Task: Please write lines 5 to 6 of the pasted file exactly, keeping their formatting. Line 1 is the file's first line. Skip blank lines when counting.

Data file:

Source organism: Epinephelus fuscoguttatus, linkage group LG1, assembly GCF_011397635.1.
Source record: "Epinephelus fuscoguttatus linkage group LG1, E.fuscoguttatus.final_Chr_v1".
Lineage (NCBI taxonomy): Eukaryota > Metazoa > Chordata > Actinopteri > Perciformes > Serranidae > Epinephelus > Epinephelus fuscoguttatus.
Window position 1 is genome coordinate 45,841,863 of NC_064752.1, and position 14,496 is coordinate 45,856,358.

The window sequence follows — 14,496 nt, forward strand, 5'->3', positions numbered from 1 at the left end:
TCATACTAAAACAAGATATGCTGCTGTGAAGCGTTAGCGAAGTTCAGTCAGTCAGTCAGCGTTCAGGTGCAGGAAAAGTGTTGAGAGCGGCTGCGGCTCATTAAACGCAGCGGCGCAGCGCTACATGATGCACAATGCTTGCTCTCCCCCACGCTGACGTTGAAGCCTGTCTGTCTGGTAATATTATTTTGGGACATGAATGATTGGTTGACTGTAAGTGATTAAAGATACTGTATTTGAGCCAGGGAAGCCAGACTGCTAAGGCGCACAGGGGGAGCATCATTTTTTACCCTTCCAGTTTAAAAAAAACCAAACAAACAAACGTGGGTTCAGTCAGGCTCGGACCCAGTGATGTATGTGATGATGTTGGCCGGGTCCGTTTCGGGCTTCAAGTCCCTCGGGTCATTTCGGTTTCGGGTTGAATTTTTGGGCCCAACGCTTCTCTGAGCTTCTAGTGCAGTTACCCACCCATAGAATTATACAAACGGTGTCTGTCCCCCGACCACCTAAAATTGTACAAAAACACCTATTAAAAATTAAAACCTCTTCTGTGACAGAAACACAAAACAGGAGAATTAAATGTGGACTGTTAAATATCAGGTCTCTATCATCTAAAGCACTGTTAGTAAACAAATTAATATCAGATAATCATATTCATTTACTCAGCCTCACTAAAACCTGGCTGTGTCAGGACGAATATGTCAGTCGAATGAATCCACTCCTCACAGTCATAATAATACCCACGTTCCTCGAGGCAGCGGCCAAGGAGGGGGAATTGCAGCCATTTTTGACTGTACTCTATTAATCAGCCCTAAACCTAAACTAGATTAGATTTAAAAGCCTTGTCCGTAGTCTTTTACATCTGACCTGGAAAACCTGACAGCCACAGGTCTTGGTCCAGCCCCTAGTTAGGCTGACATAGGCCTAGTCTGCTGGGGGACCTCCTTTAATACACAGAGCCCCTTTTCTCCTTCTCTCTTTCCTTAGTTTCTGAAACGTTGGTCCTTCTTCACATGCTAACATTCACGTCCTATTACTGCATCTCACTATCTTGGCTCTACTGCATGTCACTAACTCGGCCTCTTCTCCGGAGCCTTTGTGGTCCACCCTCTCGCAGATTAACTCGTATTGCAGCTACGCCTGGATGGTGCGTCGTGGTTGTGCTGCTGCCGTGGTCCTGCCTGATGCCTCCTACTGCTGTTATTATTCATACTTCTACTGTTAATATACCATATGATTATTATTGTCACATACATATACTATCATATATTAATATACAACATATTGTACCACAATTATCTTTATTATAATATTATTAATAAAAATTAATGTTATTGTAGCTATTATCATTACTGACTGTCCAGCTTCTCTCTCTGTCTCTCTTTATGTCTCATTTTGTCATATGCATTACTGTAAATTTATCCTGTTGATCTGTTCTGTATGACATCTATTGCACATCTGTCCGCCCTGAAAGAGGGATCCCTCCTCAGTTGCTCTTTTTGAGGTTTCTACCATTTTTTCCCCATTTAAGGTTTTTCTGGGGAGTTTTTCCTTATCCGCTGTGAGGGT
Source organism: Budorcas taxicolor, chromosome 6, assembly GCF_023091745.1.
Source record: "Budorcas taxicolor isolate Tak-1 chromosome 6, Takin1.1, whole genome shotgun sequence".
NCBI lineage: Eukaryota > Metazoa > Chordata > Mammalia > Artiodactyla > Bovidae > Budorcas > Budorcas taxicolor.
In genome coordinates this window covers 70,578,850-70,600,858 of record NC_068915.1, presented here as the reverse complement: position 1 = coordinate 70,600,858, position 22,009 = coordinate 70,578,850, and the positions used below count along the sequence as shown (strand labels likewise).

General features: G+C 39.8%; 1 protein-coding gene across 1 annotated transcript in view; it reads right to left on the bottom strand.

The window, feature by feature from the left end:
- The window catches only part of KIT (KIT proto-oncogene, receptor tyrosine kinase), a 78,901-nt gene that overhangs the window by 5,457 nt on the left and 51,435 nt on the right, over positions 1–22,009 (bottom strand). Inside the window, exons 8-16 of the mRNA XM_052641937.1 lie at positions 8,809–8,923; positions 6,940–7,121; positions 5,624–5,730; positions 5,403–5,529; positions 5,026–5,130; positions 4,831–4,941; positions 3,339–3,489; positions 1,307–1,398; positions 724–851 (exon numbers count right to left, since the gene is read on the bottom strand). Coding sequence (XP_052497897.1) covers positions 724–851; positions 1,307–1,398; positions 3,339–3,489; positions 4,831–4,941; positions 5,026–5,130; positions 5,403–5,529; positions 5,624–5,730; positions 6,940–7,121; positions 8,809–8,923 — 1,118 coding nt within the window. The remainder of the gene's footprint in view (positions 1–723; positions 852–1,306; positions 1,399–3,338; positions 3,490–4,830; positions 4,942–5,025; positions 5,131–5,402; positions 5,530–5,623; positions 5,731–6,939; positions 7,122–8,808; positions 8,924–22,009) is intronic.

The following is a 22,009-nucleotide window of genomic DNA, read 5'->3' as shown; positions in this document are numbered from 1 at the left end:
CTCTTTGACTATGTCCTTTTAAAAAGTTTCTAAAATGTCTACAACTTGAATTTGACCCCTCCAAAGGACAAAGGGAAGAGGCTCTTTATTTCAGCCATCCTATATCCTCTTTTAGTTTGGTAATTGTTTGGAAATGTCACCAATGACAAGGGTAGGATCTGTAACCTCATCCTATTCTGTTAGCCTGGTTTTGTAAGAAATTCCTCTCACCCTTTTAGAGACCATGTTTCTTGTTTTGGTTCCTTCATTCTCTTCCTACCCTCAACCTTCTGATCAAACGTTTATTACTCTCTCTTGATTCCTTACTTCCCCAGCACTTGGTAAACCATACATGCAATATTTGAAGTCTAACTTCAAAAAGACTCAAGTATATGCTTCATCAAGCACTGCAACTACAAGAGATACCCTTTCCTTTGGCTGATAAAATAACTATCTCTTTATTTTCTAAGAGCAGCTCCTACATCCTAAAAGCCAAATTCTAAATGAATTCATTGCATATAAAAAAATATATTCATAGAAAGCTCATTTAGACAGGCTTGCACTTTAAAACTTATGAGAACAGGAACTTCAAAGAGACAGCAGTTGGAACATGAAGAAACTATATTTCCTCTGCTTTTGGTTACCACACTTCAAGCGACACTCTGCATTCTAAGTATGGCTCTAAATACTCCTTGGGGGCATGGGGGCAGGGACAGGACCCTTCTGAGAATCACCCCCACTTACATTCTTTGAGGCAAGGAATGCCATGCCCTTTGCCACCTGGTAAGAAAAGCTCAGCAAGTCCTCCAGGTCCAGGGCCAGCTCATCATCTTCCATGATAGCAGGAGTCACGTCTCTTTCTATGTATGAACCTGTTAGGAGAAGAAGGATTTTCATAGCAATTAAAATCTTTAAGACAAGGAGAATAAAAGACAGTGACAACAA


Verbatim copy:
The window sequence follows — 14,496 nt, forward strand, 5'->3', positions numbered from 1 at the left end:
TCATACTAAAACAAGATATGCTGCTGTGAAGCGTTAGCGAAGTTCAGTCAGTCAGTCAGCGTTCAGGTGCAGGAAAAGTGTTGAGAGCGGCTGCGGCTCATTAAACGCAGCGGCGCAGCGCTACATGATGCACAATGCTTGCTCTCCCCCACGCTGACGTTGAAGCCTGTCTGTCTGGTAATATTATTTTGGGACATGAATGATTGGTTGACTGTAAGTGATTAAAGATACTGTATTTGAGCCAGGGAAGCCAGACTGCTAAGGCGCACAGGGGGAGCATCATTTTTTACCCTTCCAGTTTAAAAAAAACCAAACAAACAAACGTGGGTTCAGTCAGGCTCGGACCCAGTGATGTATGTGATGATGTTGGCCGGGTCCGTTTCGGGCTTCAAGTCCCTCGGGTCATTTCGGTTTCGGGTTGAATTTTTGGGCCCAACGCTTCTCTGAGCTTCTAGTGCAGTTACCCACCCATAGAATTATACAAACGGTGTCTGTCCCCCGACCACCTAAAATTGTACAAAAACACCTATTAAAAATTAAAACCTCTTCTGTGACAGAAACACAAAACAGGAGAATTAAATGTGGACTGTTAAATATCAGGTCTCTATCATCTAAAGCACTGTTAGTAAACAAATTAATATCAGATAATCATATTCATTTACTCAGCCTCACTAAAACCTGGCTGTGTCAGGACGAATATGTCAGTCGAATGAATCCACTCCTCACAGTCATAATAATACCCACGTTCCTCGAGGCAGCGGCCAAGGAGGGGGAATTGCAGCCATTTTTGACTGTACTCTATTAATCAGCCCTAAACCTAAACTAGATTAGATTTAAAAGCCTTGTCCGTAGTCTTTTACATCTGACCTGGAAAACCTGACAGCCACAGGTCTTGGTCCAGCCCCTAGTTAGGCTGACATAGGCCTAGTCTGCTGGGGGACCTCCTTTAATACACAGAGCCCCTTTTCTCCTTCTCTCTTTCCTTAGTTTCTGAAACGTTGGTCCTTCTTCACATGCTAACATTCACGTCCTATTACTGCATCTCACTATCTTGGCTCTACTGCATGTCACTAACTCGGCCTCTTCTCCGGAGCCTTTGTGGTCCACCCTCTCGCAGATTAACTCGTATTGCAGCTACGCCTGGATGGTGCGTCGTGGTTGTGCTGCTGCCGTGGTCCTGCCTGATGCCTCCTACTGCTGTTATTATTCATACTTCTACTGTTAATATACCATATGATTATTATTGTCACATACATATACTATCATATATTAATATACAACATATTGTACCACAATTATCTTTATTATAATATTATTAATAAAAATTAATGTTATTGTAGCTATTATCATTACTGACTGTCCAGCTTCTCTCTCTGTCTCTCTTTATGTCTCATTTTGTCATATGCATTACTGTAAATTTATCCTGTTGATCTGTTCTGTATGACATCTATTGCACATCTGTCCGCCCTGAAAGAGGGATCCCTCCTCAGTTGCTCTTTTTGAGGTTTCTACCATTTTTTCCCCATTTAAGGTTTTTCTGGGGAGTTTTTCCTTATCCGCTGTGAGGGT